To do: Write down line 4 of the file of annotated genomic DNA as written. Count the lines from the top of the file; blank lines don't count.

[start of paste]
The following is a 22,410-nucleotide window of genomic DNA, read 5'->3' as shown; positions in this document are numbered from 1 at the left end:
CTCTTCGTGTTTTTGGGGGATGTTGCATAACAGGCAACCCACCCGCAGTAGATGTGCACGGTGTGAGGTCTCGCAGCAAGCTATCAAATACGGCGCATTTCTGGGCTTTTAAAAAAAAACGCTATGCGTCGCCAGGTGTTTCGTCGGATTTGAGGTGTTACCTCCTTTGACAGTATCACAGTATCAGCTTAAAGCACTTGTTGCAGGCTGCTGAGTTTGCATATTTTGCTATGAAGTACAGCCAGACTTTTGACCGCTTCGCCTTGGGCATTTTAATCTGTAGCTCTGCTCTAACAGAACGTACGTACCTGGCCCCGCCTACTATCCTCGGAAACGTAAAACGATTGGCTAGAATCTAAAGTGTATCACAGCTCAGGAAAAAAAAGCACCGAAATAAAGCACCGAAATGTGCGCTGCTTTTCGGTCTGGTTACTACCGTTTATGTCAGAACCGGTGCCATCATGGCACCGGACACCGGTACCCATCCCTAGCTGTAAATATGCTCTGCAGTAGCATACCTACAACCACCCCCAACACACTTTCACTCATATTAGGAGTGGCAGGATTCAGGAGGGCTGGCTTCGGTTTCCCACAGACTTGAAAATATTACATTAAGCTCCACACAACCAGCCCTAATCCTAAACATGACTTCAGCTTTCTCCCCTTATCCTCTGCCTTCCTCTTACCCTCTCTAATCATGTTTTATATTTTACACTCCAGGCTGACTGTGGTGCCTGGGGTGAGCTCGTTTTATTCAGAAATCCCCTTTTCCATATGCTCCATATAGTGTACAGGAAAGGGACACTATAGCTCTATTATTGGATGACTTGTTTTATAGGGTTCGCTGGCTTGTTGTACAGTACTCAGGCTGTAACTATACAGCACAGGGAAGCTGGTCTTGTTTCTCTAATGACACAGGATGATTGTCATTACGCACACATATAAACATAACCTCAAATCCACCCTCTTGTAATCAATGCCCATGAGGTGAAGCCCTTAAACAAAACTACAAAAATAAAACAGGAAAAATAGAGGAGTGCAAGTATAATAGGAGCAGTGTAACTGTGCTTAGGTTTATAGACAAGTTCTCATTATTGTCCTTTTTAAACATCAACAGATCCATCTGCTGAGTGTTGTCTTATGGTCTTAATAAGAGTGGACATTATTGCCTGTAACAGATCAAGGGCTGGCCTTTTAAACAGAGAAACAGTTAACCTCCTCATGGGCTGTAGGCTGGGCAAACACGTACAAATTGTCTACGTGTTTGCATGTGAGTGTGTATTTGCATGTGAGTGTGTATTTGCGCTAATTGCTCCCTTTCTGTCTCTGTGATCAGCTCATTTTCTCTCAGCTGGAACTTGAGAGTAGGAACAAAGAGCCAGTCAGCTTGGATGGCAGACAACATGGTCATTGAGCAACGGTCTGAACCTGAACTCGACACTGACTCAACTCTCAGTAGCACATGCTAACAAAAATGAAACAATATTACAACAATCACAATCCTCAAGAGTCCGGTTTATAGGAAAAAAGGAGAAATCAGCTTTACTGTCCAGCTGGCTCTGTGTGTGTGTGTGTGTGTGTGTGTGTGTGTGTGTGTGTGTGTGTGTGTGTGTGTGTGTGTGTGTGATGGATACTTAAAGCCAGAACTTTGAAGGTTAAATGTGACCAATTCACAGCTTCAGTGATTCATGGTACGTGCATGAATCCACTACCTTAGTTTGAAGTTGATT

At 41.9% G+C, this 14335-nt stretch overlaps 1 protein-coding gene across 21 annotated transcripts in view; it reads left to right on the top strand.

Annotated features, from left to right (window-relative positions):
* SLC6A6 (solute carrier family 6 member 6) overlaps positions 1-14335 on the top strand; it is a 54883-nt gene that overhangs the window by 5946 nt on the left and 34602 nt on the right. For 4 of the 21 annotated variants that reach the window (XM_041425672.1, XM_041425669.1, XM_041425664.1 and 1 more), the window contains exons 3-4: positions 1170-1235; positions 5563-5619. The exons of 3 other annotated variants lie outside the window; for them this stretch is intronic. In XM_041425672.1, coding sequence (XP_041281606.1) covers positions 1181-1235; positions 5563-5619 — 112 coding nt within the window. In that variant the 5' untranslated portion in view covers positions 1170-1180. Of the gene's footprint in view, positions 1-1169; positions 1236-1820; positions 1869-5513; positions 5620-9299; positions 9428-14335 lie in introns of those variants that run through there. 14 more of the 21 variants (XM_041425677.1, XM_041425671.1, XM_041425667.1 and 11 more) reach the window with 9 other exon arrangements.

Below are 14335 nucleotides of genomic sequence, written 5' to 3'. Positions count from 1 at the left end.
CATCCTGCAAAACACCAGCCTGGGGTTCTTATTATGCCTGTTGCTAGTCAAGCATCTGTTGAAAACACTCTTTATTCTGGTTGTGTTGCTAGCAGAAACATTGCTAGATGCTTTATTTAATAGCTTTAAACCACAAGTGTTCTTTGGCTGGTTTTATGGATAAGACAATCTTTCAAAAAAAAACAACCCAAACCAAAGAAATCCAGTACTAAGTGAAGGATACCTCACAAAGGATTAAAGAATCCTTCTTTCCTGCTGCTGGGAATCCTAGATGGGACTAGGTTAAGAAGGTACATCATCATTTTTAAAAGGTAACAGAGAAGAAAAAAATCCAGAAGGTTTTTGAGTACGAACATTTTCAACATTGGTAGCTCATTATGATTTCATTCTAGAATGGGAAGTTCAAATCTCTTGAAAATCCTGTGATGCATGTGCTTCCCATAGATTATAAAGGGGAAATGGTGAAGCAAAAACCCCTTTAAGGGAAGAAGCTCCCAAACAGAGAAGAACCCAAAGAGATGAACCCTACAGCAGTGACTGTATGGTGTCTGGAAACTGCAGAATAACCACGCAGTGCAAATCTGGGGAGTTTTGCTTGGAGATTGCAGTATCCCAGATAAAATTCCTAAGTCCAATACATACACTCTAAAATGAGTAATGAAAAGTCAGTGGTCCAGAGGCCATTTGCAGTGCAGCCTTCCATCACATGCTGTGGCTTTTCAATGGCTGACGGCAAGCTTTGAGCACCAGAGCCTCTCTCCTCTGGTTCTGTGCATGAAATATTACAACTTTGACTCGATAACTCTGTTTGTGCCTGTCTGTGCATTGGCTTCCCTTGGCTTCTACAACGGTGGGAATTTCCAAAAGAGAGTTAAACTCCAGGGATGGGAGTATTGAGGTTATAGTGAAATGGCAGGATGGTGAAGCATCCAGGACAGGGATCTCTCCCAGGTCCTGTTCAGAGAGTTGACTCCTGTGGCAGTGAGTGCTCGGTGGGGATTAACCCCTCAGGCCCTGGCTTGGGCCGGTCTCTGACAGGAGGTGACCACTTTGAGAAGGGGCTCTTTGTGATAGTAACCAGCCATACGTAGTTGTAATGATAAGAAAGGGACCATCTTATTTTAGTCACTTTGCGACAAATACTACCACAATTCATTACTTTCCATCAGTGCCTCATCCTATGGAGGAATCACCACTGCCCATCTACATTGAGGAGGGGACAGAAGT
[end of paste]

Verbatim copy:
Annotated features, from left to right (window-relative positions):